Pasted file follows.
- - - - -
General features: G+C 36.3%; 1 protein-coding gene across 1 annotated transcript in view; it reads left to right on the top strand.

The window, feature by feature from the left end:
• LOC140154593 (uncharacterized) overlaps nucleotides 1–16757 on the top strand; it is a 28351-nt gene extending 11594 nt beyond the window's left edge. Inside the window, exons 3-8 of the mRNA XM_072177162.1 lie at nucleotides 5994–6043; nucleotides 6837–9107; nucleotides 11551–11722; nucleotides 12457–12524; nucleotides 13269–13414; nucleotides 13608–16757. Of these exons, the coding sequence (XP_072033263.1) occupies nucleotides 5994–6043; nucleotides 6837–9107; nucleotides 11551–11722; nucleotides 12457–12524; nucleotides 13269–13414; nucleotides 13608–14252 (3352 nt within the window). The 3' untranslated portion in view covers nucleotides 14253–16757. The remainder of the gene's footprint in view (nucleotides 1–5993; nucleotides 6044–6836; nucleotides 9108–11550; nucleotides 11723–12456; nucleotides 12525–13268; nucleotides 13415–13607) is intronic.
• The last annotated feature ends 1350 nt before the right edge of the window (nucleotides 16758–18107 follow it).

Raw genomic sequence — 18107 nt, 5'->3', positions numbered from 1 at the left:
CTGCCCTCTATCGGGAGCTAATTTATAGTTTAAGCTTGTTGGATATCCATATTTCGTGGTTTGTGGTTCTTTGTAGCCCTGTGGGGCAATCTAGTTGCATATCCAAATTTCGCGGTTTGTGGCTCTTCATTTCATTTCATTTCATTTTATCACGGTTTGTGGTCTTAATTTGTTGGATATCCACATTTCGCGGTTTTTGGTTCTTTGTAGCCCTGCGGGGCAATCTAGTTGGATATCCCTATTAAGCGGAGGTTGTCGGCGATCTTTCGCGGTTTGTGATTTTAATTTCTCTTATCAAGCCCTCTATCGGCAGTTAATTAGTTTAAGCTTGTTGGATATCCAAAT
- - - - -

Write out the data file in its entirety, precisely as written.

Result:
General features: G+C 36.3%; 1 protein-coding gene across 1 annotated transcript in view; it reads left to right on the top strand.

The window, feature by feature from the left end:
• LOC140154593 (uncharacterized) overlaps nucleotides 1–16757 on the top strand; it is a 28351-nt gene extending 11594 nt beyond the window's left edge. Inside the window, exons 3-8 of the mRNA XM_072177162.1 lie at nucleotides 5994–6043; nucleotides 6837–9107; nucleotides 11551–11722; nucleotides 12457–12524; nucleotides 13269–13414; nucleotides 13608–16757. Of these exons, the coding sequence (XP_072033263.1) occupies nucleotides 5994–6043; nucleotides 6837–9107; nucleotides 11551–11722; nucleotides 12457–12524; nucleotides 13269–13414; nucleotides 13608–14252 (3352 nt within the window). The 3' untranslated portion in view covers nucleotides 14253–16757. The remainder of the gene's footprint in view (nucleotides 1–5993; nucleotides 6044–6836; nucleotides 9108–11550; nucleotides 11723–12456; nucleotides 12525–13268; nucleotides 13415–13607) is intronic.
• The last annotated feature ends 1350 nt before the right edge of the window (nucleotides 16758–18107 follow it).

Raw genomic sequence — 18107 nt, 5'->3', positions numbered from 1 at the left:
CTGCCCTCTATCGGGAGCTAATTTATAGTTTAAGCTTGTTGGATATCCATATTTCGTGGTTTGTGGTTCTTTGTAGCCCTGTGGGGCAATCTAGTTGCATATCCAAATTTCGCGGTTTGTGGCTCTTCATTTCATTTCATTTCATTTTATCACGGTTTGTGGTCTTAATTTGTTGGATATCCACATTTCGCGGTTTTTGGTTCTTTGTAGCCCTGCGGGGCAATCTAGTTGGATATCCCTATTAAGCGGAGGTTGTCGGCGATCTTTCGCGGTTTGTGATTTTAATTTCTCTTATCAAGCCCTCTATCGGCAGTTAATTAGTTTAAGCTTGTTGGATATCCAAAT